August 30, 2022 (New York, NY) — As we observe the one-year anniversary of the U.S. withdrawal from Afghanistan today, the Sikh Coalition continues our advocacy on behalf of Afghan Sikhs and Hindus who must be resettled to the United States in order to have security, opportunity, and full civil rights.

After more than a year of coordination between government officials and Sikh community advocates, the Sikh Coalition was pleased to assist with the safe arrival of one multigenerational Afghan Sikh family to New York via the United States Significant Public Benefit Parole Program last month. We then facilitated an exclusive story with the Associated Press, one of the largest news wire services in the world, which not only documents this family’s harrowing experiences, but outlines the need for the U.S. government to help the remaining Afghan Sikhs and Hindus both in Afghanistan and temporarily relocated to India. You can also view the family’s arrival to the United States on our Instagram here.

“On behalf of my entire family, I want to thank the Sikh Coalition for working with the Long Island sangat and partners around the globe to facilitate our evacuation, immigration, and resettlement,” said Kulwinder Singh Soni, a representative of the Afghan Sikh family. “We were also immensely grateful for the opportunity to tell our story–and to make it clear that there are still so many Afghans that the United States government can and should help.”

Following the launch of the AP story, the Sikh Coalition’s media and communications team is holding a press day today in our New York City office to facilitate further interviews with members of the family, leaders in the Long Island sangat, and relevant experts. These include conversations with JUS Punjabi, PTC USA, Punjabi Radio USA, and more.

Despite the successful evacuation of Kulwinder’s family, the fact remains that too many Afghan Sikhs and Hindus are still under urgent threat: both those who are still in Afghanistan and those who have been temporarily relocated to India and face legal limbo, economic uncertainty, and the possibility of religious discrimination. Accordingly, today, the Sikh Coalition sent a formal request to President Biden once again urging him to use his executive authority to expedite the resettlement of Afghan Sikh and Hindu families–as the administration has recently done for Ukrainian refugees.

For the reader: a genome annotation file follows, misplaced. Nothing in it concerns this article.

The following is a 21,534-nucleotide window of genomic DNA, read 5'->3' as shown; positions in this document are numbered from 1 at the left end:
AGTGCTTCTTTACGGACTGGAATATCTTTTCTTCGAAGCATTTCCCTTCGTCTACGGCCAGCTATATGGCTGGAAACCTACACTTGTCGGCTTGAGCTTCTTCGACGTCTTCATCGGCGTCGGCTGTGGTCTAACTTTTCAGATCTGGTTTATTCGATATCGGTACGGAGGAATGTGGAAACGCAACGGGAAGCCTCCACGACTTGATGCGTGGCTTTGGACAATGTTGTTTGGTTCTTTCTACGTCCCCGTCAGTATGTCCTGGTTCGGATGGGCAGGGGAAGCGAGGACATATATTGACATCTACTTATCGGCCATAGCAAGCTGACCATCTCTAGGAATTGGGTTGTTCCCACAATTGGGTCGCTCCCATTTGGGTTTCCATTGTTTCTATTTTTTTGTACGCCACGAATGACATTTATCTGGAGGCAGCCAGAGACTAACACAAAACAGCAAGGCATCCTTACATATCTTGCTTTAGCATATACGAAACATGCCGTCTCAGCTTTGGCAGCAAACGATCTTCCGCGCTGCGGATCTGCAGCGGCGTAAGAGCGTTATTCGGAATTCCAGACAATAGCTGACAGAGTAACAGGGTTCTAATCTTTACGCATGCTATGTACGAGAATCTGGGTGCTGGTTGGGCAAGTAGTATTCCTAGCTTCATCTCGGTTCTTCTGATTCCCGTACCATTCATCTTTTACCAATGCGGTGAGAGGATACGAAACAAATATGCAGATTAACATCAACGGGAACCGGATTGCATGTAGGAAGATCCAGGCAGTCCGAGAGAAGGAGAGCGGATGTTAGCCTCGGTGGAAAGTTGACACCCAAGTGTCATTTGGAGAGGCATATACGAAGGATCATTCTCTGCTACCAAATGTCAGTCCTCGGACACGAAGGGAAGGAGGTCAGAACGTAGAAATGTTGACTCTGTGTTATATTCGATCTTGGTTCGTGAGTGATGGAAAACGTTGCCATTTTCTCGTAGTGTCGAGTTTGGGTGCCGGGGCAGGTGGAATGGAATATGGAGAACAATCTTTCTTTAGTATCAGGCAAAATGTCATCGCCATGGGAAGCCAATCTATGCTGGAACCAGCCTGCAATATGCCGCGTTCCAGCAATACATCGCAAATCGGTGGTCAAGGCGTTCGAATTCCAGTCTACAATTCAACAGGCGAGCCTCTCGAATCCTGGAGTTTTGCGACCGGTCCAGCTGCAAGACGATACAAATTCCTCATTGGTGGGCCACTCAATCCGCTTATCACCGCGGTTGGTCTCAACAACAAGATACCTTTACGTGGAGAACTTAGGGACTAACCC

“Afghan refugees–including Sikhs and Hindus–continue to be marginalized and left in extreme danger,” said Sim J. Singh Attariwala, Sikh Coalition Senior Policy and Advocacy Manager. “The President must act now to fulfill his outstanding campaign promise: The United States has a special obligation to help these families, given both the 20-year war effort and our nation’s long-standing capacity to help refugees from around the world.”

The Sikh Coalition has conducted a wide range of advocacy work on behalf of the Afghan Sikh and Hindu communities for two years, which ramped up after the 2020 attack by ISIS-K on a Kabul gurdwara. Since then, we have rallied more than 1,000 community members to contact Congress about this issue, led 25 U.S.-based organizations to advocate for resettlement, pushed 20 senators and 26 members of the House of Representatives to send letters to the U.S. Department of State calling for action, published a firsthand account by an Afghan Sikh, sent our own letters to President Biden and Secretary of State Antony Blinken, and spent hundreds of hours in meetings with government officials and advocates across four different countries in search of solutions.

We would like to thank all of our partners in these efforts, including leading sevadaar Paramjit Singh Bedi, Chairman of the Afghanistan Committee of Global Sikh Council and founding member of My Family My Responsibility; critical sevadaars from Guru Nanak Darbar of Long Island; the Trustees and Committee members of Gurdwara Guru Nanak Darbar Southall, London; Deepak Ahluwalia, Sikh Coalition Legal Advisory Committee member and immigration attorney; and allies in government agencies and organizations around the world. While we stand in solidarity with the tens of thousands of Afghans from all faith backgrounds who remain in harm’s way, we continue to advocate for Afghan Sikhs and Hindus so that they are not left behind or forgotten by U.S. authorities.

As always, the Sikh Coalition urges you to practice your faith fearlessly.